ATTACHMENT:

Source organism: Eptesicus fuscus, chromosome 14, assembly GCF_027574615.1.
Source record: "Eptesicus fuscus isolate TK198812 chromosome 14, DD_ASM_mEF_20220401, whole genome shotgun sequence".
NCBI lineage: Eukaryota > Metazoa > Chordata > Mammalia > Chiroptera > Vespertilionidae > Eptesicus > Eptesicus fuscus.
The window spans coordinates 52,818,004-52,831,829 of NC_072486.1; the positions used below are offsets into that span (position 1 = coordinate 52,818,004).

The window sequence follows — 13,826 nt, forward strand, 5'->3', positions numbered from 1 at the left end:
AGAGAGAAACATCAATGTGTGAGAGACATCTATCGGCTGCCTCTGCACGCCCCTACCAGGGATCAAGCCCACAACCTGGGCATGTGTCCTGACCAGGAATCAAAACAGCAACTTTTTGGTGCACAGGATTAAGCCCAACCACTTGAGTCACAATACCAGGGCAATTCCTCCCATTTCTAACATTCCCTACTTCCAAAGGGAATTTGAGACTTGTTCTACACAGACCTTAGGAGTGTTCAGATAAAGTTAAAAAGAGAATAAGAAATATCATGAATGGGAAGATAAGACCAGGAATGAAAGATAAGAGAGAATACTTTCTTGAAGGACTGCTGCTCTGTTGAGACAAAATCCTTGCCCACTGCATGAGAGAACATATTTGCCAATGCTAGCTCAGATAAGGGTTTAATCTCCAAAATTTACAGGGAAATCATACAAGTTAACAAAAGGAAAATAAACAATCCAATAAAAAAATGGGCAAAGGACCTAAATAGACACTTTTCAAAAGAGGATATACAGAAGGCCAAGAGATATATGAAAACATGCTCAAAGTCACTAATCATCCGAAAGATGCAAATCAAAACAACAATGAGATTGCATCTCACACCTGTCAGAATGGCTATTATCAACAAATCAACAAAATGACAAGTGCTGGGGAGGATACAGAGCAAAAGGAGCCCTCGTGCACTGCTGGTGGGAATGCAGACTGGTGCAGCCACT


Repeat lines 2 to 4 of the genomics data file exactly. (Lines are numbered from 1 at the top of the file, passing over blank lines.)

Source record: "Eptesicus fuscus isolate TK198812 chromosome 14, DD_ASM_mEF_20220401, whole genome shotgun sequence".
NCBI lineage: Eukaryota > Metazoa > Chordata > Mammalia > Chiroptera > Vespertilionidae > Eptesicus > Eptesicus fuscus.
The window spans coordinates 52,818,004-52,831,829 of NC_072486.1; the positions used below are offsets into that span (position 1 = coordinate 52,818,004).